Many corporations, from Xerox to Exxon to Dell Computer actively seek minority suppliers for specifically marked programs called "set asides." For example, Daimler Chrysler has dished out more than $30 billion in business since its program began in 1983. To compete for set asides, your company first needs to get certified as a minority business enterprise (MBE) or women business enterprise (WBE). The certification process can be byzantine, requiring money and time, but the rewards can be well worth the effort. Here's what you'll need:
- Be a member of a specified ethnic group or be a woman.
- Own at least 51 percent of your business.
- Have sound company management and financial viability.
- Be a U.S. citizen.
Apply for minority business enterprise certification
The National Minority Supplier Development Council (NMSDC) has certified more than 15,000 businesses as MBEs. It defines a minority as a U.S. citizen who can show documentation that he or she is at least 25 percent of one of the following ethnic groups: Asian-Indian, Asian-Pacific, Black, Hispanic or Native American. A second type of certification, called a minority-controlled firm, is also available.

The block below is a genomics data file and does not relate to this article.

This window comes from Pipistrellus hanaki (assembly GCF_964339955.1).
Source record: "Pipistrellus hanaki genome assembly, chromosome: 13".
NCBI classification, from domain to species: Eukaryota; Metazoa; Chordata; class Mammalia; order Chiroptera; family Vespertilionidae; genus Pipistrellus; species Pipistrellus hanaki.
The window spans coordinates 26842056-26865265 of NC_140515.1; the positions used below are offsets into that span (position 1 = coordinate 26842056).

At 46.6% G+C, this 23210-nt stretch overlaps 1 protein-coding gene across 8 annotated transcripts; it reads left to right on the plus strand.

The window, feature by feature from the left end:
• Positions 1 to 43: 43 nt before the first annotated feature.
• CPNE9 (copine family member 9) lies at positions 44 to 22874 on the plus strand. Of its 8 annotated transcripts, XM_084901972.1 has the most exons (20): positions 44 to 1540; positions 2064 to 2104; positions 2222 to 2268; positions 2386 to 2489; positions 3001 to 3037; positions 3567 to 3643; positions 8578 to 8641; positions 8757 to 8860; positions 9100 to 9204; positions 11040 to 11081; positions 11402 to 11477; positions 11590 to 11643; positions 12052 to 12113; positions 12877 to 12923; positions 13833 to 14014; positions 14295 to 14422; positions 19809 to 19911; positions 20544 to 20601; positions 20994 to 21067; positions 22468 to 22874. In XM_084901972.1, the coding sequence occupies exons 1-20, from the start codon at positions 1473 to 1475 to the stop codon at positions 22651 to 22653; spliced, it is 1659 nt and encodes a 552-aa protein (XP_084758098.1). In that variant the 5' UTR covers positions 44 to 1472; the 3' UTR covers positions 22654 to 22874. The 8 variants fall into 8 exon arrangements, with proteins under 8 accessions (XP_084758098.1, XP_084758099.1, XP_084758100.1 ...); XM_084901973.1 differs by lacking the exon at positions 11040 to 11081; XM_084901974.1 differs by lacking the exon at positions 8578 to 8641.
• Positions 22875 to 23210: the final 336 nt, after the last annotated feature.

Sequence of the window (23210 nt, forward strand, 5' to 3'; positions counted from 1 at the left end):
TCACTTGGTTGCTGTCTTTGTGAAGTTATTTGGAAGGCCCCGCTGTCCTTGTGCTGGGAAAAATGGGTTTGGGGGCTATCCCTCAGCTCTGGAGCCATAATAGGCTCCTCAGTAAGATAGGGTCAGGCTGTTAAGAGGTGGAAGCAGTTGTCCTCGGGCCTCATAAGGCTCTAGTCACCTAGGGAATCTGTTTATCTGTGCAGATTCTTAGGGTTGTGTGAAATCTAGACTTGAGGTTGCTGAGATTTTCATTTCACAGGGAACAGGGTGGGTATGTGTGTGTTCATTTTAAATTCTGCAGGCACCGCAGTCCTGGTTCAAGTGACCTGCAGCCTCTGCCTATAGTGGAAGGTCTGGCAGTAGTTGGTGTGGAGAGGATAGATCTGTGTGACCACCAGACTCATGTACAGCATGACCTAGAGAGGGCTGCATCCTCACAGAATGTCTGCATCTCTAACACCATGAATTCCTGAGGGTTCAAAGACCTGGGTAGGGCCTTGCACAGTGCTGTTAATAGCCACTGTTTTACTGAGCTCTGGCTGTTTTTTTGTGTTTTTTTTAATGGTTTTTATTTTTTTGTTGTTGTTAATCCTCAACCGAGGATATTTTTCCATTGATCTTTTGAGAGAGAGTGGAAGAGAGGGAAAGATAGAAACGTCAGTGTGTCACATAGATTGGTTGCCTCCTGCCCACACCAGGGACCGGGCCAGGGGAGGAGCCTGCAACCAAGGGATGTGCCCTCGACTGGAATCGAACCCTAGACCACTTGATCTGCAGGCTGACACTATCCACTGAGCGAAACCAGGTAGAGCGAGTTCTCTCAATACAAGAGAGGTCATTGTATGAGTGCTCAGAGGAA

Apply for women-owned business certification
To be eligible for certification as a WBE, a business must be 51 percent owned by a woman or women. Applicants must submit proof of management control of the business.
Hire a certification pro
Because the certification process can be lengthy and paper-laden, you may need assistance.
Connect with big businesses
Once you're certified, begin soliciting business. Attend trade fairs and become a member of minority business organizations that provide opportunities to meet with corporate buyers.
Bid on projects
Caveat: The approval process at big companies may be long and arduous. However, a growing number of major corporations have created supplier diversity programs to facilitate the bidding process for MBEs and WBEs.